In any event we are of the opinion that there was evidence before the Court in respect of each count in the information, quite apart from that of the witness Moneke, upon which the appellants could properly have been convicted, and we feel in no doubt that without his evidence the Court would inevitably have come to the conclusion that the case against the appellants had been proved beyond all reasonable doubt.

It is also our view that there is no substance in the points raised by grounds 4 and 5 of the additional grounds of appeal.

It is clear from the various receipts given for the sums of money mentioned in counts 2 to 7, that each amount was deposited for a specific purpose, and we concur with the learned trial Judge's observations where he says, speaking of the first appellant, “His plain duty was either to have sent the particular students, in whose interest the deposits had been made, to America as he agreed to do, or refund the deposits to those who had made them. I am satisfied that he did neither. He did not refund the moneys on demand or at a reasonable time thereafter” .

Sub-sections (1) and (2) of section 383 of the Criminal Code (Cap. 42), provide that:-

“(1) A person who fraudulently takes anything capable of being stolen, or fraudulently converts to Ws own use or to the use of any other person anything capable of being stolen, is said to steal that thing.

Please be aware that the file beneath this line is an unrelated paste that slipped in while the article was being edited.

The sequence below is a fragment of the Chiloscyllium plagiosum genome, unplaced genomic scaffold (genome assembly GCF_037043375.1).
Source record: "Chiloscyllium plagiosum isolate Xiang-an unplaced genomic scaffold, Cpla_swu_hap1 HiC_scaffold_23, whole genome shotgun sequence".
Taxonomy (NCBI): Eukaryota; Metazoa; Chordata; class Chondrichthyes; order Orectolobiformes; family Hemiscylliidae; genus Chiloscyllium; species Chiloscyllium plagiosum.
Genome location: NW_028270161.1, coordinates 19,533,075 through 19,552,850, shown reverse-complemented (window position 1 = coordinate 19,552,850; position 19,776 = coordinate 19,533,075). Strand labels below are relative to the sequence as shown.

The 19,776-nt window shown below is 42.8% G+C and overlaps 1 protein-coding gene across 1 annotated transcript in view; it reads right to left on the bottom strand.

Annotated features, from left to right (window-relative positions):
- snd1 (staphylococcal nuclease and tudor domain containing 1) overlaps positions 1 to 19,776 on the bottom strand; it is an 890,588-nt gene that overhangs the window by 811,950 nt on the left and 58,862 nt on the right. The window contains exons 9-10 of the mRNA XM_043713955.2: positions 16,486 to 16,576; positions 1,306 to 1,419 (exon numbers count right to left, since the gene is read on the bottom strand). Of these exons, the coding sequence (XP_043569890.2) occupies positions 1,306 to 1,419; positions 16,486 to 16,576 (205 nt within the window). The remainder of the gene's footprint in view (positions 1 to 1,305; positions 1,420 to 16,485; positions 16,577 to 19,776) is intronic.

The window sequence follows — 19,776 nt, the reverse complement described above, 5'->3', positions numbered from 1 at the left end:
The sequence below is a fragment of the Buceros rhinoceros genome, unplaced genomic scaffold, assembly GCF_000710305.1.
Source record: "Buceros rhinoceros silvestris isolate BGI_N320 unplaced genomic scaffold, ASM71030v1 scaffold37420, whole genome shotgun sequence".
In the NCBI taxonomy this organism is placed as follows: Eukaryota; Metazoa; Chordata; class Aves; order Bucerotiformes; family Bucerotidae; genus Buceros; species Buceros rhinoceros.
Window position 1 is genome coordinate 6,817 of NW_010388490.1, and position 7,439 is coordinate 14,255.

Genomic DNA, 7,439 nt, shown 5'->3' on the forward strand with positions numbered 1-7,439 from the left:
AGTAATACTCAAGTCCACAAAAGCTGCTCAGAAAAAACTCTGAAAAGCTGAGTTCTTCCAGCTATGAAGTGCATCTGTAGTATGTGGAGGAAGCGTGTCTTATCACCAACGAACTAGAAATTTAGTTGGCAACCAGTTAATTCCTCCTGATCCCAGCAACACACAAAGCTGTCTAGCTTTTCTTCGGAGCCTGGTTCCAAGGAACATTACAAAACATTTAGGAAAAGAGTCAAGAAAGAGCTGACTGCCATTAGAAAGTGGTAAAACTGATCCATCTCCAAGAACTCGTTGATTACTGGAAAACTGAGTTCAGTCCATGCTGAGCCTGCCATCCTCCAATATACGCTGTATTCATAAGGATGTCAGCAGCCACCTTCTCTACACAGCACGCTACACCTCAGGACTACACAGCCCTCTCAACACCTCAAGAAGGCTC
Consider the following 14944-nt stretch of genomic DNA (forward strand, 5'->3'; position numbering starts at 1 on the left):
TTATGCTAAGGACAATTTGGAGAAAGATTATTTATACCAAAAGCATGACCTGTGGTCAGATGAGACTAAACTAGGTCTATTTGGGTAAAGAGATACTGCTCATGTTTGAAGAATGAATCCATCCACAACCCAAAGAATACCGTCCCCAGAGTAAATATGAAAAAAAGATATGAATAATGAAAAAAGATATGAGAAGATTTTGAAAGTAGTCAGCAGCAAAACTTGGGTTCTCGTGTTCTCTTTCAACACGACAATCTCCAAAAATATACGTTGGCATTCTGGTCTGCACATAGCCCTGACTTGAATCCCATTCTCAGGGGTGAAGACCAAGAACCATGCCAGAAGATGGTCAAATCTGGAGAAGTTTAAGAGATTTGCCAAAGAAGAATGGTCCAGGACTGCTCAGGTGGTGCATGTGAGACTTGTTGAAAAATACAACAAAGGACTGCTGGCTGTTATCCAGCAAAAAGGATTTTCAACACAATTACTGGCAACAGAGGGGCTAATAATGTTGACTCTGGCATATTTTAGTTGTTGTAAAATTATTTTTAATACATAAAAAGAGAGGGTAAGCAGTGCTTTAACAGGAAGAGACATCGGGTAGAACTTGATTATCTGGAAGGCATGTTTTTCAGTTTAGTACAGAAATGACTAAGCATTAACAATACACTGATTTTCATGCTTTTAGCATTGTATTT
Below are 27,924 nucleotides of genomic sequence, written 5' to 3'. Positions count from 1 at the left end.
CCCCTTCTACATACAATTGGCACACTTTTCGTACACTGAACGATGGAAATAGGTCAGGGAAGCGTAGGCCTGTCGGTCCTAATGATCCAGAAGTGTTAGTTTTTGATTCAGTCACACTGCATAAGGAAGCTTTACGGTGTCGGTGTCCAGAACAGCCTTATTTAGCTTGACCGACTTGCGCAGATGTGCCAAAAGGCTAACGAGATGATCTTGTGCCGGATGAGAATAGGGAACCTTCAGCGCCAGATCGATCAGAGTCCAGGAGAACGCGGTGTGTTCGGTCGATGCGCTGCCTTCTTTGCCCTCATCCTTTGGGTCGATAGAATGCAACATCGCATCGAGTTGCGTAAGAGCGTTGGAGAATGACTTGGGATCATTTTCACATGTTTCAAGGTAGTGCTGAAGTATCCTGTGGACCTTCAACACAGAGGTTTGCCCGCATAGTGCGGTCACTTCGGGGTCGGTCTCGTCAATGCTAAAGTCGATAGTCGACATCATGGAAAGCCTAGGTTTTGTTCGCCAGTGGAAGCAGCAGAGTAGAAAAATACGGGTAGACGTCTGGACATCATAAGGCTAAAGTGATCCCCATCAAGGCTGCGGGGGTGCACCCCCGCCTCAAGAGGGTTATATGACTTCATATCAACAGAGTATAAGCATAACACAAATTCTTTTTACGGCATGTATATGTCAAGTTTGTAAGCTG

“(2) A person, who takes or converts anything capable of being stolen is deemed to do so fraudulently if he does so with any of the following intents:-

“(f) in the case of money, an intent to use it at the will of the person who takes or converts it, although he may intend afterwards to repay the amount to the owner.”

Mr. Taylor argued that the learned trial Judge erred in law in holding, when erring to counts 2 to 7, that the provisions of section 383 (2) (f) of the Criminal Code “ are quite apposite in each case “.

We are unable to agree with counsel's contention because, as it seems to us, it difficult to envisage a case where the paragraph in question could more clearly apply.

For these reasons the appeal of each appellant was dismissed.

Appeals dismissed.